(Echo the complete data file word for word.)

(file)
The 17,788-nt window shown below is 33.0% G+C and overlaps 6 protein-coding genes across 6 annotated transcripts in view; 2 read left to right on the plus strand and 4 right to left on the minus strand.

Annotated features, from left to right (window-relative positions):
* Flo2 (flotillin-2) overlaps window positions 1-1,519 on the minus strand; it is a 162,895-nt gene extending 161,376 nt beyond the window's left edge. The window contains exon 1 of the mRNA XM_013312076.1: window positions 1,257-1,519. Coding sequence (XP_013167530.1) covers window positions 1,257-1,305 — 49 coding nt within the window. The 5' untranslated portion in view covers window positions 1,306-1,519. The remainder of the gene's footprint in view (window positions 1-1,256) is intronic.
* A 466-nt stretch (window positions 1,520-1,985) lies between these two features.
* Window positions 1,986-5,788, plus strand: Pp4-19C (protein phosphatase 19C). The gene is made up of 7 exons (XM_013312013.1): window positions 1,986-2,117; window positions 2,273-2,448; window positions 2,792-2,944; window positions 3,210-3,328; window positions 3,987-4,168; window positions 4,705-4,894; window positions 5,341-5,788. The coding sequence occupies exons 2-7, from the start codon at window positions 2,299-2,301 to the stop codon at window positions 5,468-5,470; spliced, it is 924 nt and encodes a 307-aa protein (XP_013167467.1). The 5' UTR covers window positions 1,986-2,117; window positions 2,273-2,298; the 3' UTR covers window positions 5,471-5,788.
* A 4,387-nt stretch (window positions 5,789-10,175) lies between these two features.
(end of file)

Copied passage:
The 17,788-nt window shown below is 33.0% G+C and overlaps 6 protein-coding genes across 6 annotated transcripts in view; 2 read left to right on the plus strand and 4 right to left on the minus strand.

Annotated features, from left to right (window-relative positions):
* Flo2 (flotillin-2) overlaps window positions 1-1,519 on the minus strand; it is a 162,895-nt gene extending 161,376 nt beyond the window's left edge. The window contains exon 1 of the mRNA XM_013312076.1: window positions 1,257-1,519. Coding sequence (XP_013167530.1) covers window positions 1,257-1,305 — 49 coding nt within the window. The 5' untranslated portion in view covers window positions 1,306-1,519. The remainder of the gene's footprint in view (window positions 1-1,256) is intronic.
* A 466-nt stretch (window positions 1,520-1,985) lies between these two features.
* Window positions 1,986-5,788, plus strand: Pp4-19C (protein phosphatase 19C). The gene is made up of 7 exons (XM_013312013.1): window positions 1,986-2,117; window positions 2,273-2,448; window positions 2,792-2,944; window positions 3,210-3,328; window positions 3,987-4,168; window positions 4,705-4,894; window positions 5,341-5,788. The coding sequence occupies exons 2-7, from the start codon at window positions 2,299-2,301 to the stop codon at window positions 5,468-5,470; spliced, it is 924 nt and encodes a 307-aa protein (XP_013167467.1). The 5' UTR covers window positions 1,986-2,117; window positions 2,273-2,298; the 3' UTR covers window positions 5,471-5,788.
* A 4,387-nt stretch (window positions 5,789-10,175) lies between these two features.